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Solving for the future of race operations today

Elite sport is all about finding marginal gains and Formula 1 is the ultimate expression of this.

Lando Norris, McLaren MCL36

Steven Tee / Motorsport Images

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“Everyone wants to find that edge in any way in the sport. When you are dealing with hundredths of milliseconds, you look for any advantage you can to help you go faster,” says Ed Green, Head of Commercial Technology for McLaren F1 team.

Every area of race operations activity is scrutinised to try to find a competitive advantage, from front jacks that shave milliseconds off a pitstop, to new communication methods. Increasingly F1 teams are turning to technology partners to give them new tools. One area where a lot of effort is being focussed by McLaren is the future of race operations, in particular high-speed connectivity and the internet of things.

“In Singapore, from the data leaving the car to arriving in McLaren Mission Control [in Woking] was 181 milliseconds. In the Netherlands, a bit closer to home, it was 18 milliseconds,” says Green. “Although that doesn't sound like a lot in any other world, in Formula 1 that’s a huge difference and equates to a huge distance to track.

“Often, a lot of what we do is think about if we're 181 milliseconds behind, how can we adjust our timing systems back at Mission Control so we are playing at the same speed as we would be at the track. Often we adjust latencies. The highest we see could be close to 400 milliseconds in Australia, but a lot of time is spent thinking about how we can get that lower and where we can break it down. In the garage the transfer time is less than 8 milliseconds.”

The reason this matters is because F1 teams carry out more critical operations remotely during race weekends from their team factories than ever before. The trend started a decade ago with the advent of high-speed connectivity using fibre optic. F1 rules restricting the number of team personnel permitted to travel and the desire to reduce CO2 emissions from flying people and freight increased the importance of finding high-speed connectivity solutions to allow more staff back in the factory to contribute to the race effort; car engineering during the practice and qualifying sessions and then race strategy decision-making during the grand prix on Sunday.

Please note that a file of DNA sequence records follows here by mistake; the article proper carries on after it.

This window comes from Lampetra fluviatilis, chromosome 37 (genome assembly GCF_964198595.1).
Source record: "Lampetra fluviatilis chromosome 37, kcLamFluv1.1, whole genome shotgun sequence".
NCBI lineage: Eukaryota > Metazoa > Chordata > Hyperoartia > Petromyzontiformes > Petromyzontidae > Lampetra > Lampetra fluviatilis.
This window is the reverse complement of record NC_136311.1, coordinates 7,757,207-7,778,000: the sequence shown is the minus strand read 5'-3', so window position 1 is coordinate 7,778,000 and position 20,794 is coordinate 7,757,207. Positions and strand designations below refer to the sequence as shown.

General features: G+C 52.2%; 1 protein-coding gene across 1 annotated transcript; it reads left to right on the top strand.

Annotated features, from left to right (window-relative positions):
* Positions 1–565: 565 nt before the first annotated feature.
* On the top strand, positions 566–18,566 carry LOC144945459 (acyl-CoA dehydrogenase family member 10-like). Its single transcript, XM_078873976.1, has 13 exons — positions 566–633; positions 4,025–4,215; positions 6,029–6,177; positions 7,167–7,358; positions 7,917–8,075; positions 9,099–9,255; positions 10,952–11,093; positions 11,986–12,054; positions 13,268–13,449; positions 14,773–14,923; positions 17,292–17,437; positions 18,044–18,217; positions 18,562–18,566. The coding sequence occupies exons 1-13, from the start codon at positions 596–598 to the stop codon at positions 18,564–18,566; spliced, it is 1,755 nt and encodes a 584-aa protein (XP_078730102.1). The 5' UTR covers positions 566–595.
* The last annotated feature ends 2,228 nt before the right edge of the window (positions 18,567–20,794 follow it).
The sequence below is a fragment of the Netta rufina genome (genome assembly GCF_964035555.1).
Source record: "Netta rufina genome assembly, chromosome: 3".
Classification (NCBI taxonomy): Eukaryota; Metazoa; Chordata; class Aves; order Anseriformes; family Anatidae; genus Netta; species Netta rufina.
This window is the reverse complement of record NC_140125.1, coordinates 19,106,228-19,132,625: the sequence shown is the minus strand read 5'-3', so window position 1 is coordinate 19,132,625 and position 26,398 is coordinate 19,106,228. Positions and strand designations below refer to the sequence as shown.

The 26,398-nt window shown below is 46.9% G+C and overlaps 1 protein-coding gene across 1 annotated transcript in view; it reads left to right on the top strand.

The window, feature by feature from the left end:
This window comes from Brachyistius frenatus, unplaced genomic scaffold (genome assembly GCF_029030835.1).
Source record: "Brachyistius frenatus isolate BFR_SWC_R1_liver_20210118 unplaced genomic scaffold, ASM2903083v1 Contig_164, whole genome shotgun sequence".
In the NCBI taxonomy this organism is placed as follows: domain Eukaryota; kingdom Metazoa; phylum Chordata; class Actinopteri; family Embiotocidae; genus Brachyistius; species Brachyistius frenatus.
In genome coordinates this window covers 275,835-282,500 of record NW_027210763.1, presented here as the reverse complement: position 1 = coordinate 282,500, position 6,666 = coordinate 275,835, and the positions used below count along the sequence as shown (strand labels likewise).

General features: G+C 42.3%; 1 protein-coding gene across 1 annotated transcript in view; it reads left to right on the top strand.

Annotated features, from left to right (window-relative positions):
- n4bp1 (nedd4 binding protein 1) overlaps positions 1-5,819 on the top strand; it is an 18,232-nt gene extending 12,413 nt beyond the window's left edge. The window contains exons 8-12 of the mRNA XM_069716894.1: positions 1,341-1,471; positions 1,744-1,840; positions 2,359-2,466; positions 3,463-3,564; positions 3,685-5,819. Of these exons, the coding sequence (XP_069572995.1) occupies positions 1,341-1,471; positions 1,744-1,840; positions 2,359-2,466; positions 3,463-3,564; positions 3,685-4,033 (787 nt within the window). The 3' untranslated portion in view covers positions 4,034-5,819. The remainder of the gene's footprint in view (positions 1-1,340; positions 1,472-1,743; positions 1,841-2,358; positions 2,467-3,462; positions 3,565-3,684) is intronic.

Andreas Seidl, Team Principal, McLaren, on the pit wall

Andreas Seidl, Team Principal, McLaren, on the pit wall

Photo by: Mark Sutton / Motorsport Images

McLaren has around 40 people operating in the Mission Control back at Woking and one of the marginal gains benefiting their operations is noise cancelling, which means that the working environments for staff at the race track and in Mission Control are the same. “We use AI technology in Webex to filter out background noise,” says Chintan Patel, Chief Technology Officer for Cisco UK and Ireland. “For McLaren it became very clear that noise cancellation technology could filter out all of that background distraction, meaning the team members could hear each other irrespective of where they work. Creating that kind of consistent experience, that was a real game changer. Now, an everyday normal user will see those options and that’s been driven by the development being done with McLaren. We know that 98% of meetings going forward will have one person at least who will be remote in some way.